Human Being (isl.)

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(Arab. Insan, Turk. İnsan)

The human is the noblest of God’s creatures; all of the gifts of the world are entrusted to humankind (2:30; 95:4). Given talents that include knowledge, thought, will and language, of all creatures, the human is the one closest to God. This is why man is referred to in Islamic theology as the most venerable creature.

God created man from earth, breathed a soul from His own soul into him (32/9). He then told the angels to prostrate before the man whom he had raised to His authority on earth, and they did so (2:30; 2:34). The Qur’an says that at the dawn of time, God asked the souls of all people: ‘Am I not your Lord?’, and that the souls all answered the question in the affirmative (7:172). Thus entered into a covenant with each and every individual even prior to his or her creation. This means that humankind is, by nature, ordered by faith and obedience to God (30:30).

The first human beings, Adam and Eve, lived in Paradise in accordance with the commandments of God until the devil ensnared them: They committed the prohibited act, an act they nevertheless regretted, whereupon God forgave them; still, He banished them from Paradise (2:36‑37; 7:22‑25). According to the Islamic view, this fall from grace did not result in any original sin that should affect all of creation; instead, the act committed by Adam and Eve is attributed to them alone.

When a person uses his or her ability to think, he or she is always in a position to ascertain that this person owes his or her existence to a transcendent Being, and that the order that prevails in the universe has been created with the human being in mind, has its purpose therein (2:213; 30:30). In addition, through his grace, God has revealed knowledge to humankind through His chosen prophets. But it is the responsibility of the human being to enlist his or her resources to discern the truth, and to base his or her behaviour upon it. Abraham, for instance, made use of his powers of reason, beginning with fleeting things, to recognise the eternal being. Every person can come to this realisation (6:75‑81). The ability to engage with God is thus part of the very nature of humankind. In this understanding, disbelief is alien to him or her.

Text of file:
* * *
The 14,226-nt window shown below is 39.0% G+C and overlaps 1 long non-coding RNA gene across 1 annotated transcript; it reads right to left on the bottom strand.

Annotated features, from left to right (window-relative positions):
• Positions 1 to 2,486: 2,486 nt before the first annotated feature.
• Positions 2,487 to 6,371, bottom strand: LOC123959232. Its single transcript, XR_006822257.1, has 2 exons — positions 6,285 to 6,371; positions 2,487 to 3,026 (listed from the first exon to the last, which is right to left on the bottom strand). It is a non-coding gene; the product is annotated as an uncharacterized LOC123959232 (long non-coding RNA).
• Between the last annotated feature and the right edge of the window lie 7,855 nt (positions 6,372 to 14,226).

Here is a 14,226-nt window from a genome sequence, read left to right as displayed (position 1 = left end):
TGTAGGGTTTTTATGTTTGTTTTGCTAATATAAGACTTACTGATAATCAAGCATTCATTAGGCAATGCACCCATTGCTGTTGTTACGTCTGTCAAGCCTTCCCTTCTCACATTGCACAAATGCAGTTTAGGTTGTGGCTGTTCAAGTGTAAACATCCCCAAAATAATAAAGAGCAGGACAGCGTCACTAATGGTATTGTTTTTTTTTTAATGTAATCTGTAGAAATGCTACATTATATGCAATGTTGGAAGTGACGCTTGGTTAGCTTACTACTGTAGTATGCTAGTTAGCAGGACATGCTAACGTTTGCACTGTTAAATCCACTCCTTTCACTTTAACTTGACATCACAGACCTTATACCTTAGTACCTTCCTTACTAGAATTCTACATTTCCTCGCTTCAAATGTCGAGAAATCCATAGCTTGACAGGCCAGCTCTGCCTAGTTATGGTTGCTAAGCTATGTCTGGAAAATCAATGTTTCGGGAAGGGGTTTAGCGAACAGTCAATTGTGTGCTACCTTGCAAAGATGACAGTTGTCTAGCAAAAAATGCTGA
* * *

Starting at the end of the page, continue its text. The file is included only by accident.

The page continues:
The ambivalent state in which the human being evidently finds him- or herself points to the ultimate basis of the individual’s earthly existence: The human individual must subject him- or herself to a test in the world insofar as he or she has options of faith or unbelief, and of good or bad actions. The results will be disclosed in the hereafter (67:2; 76:2‑3). People who believe in God, perform good works and align their lives to high ethical values will be rewarded with endless good deeds in Paradise.

Engin Erdem

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